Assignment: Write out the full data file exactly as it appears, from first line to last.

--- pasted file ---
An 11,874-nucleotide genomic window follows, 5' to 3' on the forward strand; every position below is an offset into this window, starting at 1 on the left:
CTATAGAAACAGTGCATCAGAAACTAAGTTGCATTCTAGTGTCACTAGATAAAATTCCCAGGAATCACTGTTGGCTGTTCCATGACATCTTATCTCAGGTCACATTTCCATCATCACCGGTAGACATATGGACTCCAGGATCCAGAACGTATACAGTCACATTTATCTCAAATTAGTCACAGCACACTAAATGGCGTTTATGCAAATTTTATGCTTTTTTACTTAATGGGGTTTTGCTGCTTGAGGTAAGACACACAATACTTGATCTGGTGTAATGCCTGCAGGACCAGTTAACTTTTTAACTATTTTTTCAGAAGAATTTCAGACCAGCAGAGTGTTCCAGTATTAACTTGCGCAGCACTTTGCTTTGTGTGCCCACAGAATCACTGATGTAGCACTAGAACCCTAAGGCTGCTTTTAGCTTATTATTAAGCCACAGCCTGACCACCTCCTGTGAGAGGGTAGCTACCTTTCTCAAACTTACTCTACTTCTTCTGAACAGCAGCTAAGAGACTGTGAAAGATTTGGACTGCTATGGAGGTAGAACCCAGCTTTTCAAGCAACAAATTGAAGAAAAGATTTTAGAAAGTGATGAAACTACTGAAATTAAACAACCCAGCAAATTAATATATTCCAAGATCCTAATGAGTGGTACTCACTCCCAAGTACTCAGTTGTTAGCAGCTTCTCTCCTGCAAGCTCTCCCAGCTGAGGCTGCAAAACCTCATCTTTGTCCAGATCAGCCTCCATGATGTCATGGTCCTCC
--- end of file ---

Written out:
An 11,874-nucleotide genomic window follows, 5' to 3' on the forward strand; every position below is an offset into this window, starting at 1 on the left:
CTATAGAAACAGTGCATCAGAAACTAAGTTGCATTCTAGTGTCACTAGATAAAATTCCCAGGAATCACTGTTGGCTGTTCCATGACATCTTATCTCAGGTCACATTTCCATCATCACCGGTAGACATATGGACTCCAGGATCCAGAACGTATACAGTCACATTTATCTCAAATTAGTCACAGCACACTAAATGGCGTTTATGCAAATTTTATGCTTTTTTACTTAATGGGGTTTTGCTGCTTGAGGTAAGACACACAATACTTGATCTGGTGTAATGCCTGCAGGACCAGTTAACTTTTTAACTATTTTTTCAGAAGAATTTCAGACCAGCAGAGTGTTCCAGTATTAACTTGCGCAGCACTTTGCTTTGTGTGCCCACAGAATCACTGATGTAGCACTAGAACCCTAAGGCTGCTTTTAGCTTATTATTAAGCCACAGCCTGACCACCTCCTGTGAGAGGGTAGCTACCTTTCTCAAACTTACTCTACTTCTTCTGAACAGCAGCTAAGAGACTGTGAAAGATTTGGACTGCTATGGAGGTAGAACCCAGCTTTTCAAGCAACAAATTGAAGAAAAGATTTTAGAAAGTGATGAAACTACTGAAATTAAACAACCCAGCAAATTAATATATTCCAAGATCCTAATGAGTGGTACTCACTCCCAAGTACTCAGTTGTTAGCAGCTTCTCTCCTGCAAGCTCTCCCAGCTGAGGCTGCAAAACCTCATCTTTGTCCAGATCAGCCTCCATGATGTCATGGTCCTCC